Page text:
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Dirac fermions is only the direct sum of left- and right-handed Weyl representations (which leads to time inversion, charge inversion and spatial inversion invariance of the theory). Two Weyl representations are mixed by the mass term in the Dirac equation. If we set mass to zero, we will get two uncoupled equations, each of which describes Weyl fermion. But ...

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Yes, the parity symmetry can be implemented only for the four-component Dirac fields and not for two-component Weyl fields. This fact, mathematically speaking, does not depend on the value of the mass. Physically speaking, however, I am not sure that a massless four component spinor makes much sense in standard theories (Sorry, I do not know anything about ...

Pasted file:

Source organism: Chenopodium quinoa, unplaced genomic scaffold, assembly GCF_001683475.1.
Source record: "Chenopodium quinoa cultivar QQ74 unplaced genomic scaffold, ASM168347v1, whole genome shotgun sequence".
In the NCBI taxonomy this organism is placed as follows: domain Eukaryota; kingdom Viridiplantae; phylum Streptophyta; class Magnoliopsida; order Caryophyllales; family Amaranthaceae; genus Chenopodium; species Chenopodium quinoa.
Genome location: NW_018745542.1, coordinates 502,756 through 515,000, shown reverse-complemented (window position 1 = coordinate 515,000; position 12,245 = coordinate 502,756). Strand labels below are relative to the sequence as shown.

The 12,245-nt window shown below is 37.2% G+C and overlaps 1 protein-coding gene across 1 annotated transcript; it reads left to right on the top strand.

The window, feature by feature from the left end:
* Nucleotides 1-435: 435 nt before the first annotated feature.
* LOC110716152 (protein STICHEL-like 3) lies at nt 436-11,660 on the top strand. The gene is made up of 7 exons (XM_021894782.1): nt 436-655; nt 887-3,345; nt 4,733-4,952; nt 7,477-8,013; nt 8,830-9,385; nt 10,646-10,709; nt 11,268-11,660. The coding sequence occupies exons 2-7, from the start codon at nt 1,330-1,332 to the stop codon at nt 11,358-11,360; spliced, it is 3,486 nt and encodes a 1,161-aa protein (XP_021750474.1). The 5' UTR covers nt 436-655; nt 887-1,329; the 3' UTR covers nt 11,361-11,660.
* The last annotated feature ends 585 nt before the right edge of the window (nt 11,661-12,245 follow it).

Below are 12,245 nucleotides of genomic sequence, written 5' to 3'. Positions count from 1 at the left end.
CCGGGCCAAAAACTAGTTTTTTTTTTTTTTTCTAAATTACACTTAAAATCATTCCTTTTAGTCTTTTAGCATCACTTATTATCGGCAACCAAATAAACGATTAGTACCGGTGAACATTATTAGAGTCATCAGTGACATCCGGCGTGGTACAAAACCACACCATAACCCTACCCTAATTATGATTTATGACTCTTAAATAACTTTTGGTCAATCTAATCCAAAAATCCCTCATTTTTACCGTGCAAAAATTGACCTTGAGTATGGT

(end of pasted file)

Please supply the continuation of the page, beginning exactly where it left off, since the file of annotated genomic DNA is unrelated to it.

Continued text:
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The real reason is in following. Let's assume Majorana field: $$\Psi_{M} = \Psi_{L} + \hat{C}\bar{\Psi}^{T}_{L}, \quad \hat{C} = i\gamma_{2}\gamma_{0}, \quad \Psi_{L} = \begin{pmatrix} \psi_{L} \\ 0 \end{pmatrix}.$$ By using this notation it's not hard to see that kinetic term is equal to $$\bar{\Psi}_{M}\gamma^{\mu}\partial_{\mu}\Psi_{M} = ... 0 The short asnwer to your question is that the overall factor \frac{1}{2} from the Lagrangian of a Majorana field (in the 4-component notation)$$\mathcal{L}=\frac{1}{2}(\bar{\psi}i\gamma^{\mu}\partial_{\mu}\psi -m\bar{\psi}\psi)$$compared to the general Dirac Lagrangian is usual for self-conjugate fields and it is introduced to ensure a consistent ... 1 To see that this is the simplest possible non-relativistic quantum field theory for fermions, it's useful to derive the dynamics. The canonical momentum for \psi(x,y,z) is the Lagrangian's derivative with respect to \partial_\tau \psi(x,y,z) – and it is \psi(x,y,z)^\dagger (up to signs and \pm i which depend on conventions). At any rate, the ... 2 The formula for the pressure$$ P=\frac{8\pi}{3h^3}\int^{p_0}_0 p^3\frac{dE}{dp}dp $$is valid for a simple reason: dE/dp is nothing else than the expression for the speed v. Check it for E=p^2/2m; the p-derivative is p/m=v. So the integrand only differs from the integrand for the electron number density n in the first formula by the extra factor ... 1 By starting from the Fermi theory and requirement of the tree-unitarity of this theory (it is similar to renormalizability, but only on a tree level) you may build theory of electroweak interactions (even with Higgs boson). I'm only show you how does it work. Fermi theory predicts growth the matrix element of neutrino-lepton scattering as E^{2} (or ... 3 Let's assume a typical fermionic mass-term (interacting leptons and quarks are spin 1/2-particles):$$ \tag 1 \bar{\Psi}\Psi = \bar{\Psi}\left(\frac{1 + \gamma_{5}}{2} + \frac{1 - \gamma_{5}}{2}\right)\Psi = \left| \bar{\Psi}\left( 1 \pm \gamma_{5} \right) = \left( (1 \mp \gamma_{5})\Psi\right)^{\dagger}\gamma_{0} \right| =  =\bar{\Psi}_{L}\Psi_{R} + ...

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